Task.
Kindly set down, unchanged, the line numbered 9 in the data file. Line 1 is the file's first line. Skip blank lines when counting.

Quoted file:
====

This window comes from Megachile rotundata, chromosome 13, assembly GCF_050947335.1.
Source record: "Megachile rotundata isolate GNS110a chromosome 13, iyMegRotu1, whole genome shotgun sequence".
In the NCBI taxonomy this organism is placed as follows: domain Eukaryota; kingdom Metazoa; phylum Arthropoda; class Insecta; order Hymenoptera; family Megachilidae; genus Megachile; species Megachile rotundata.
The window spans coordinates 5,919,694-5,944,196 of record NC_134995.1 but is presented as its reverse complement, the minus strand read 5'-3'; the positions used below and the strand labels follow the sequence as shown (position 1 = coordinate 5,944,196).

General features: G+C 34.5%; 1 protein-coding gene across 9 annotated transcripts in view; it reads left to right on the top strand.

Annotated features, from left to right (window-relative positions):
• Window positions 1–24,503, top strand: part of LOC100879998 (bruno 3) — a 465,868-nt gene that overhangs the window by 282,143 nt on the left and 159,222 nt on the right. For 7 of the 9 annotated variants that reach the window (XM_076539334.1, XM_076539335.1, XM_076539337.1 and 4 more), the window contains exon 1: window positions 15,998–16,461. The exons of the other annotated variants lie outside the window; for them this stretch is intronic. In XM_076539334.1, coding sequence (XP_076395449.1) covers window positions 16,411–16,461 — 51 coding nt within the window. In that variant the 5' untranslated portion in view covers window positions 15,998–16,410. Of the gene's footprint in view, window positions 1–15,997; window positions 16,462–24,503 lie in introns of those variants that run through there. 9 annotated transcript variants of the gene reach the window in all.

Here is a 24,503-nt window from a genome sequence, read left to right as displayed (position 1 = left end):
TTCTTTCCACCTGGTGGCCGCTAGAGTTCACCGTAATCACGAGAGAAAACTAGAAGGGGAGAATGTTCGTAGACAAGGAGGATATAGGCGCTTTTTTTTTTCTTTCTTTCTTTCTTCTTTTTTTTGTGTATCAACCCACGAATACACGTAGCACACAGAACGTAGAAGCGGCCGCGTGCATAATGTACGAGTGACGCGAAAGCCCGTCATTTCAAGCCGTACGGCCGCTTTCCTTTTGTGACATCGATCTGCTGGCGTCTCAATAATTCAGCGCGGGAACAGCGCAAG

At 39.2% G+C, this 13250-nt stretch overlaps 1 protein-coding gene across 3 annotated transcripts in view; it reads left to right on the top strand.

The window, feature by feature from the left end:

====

TTCTTTCCACCTGGTGGCCGCTAGAGTTCACCGTAATCACGAGAGAAAACTAGAAGGGGAGAATGTTCGTAGACAAGGAGGATATAGGCGCTTTTTTTTTTCTTTCTTTCTTTCTTCTTTTTTTTGTGTATCAACCCACGAATACACGTAGCACACAGAACGTAGAAGCGGCCGCGTGCATAATGTACGAGTGACGCGAAAGCCCGTCATTTCAAGCCGTACGGCCGCTTTCCTTTTGTGACATCGATCTGCTGGCGTCTCAATAATTCAGCGCGGGAACAGCGCAAG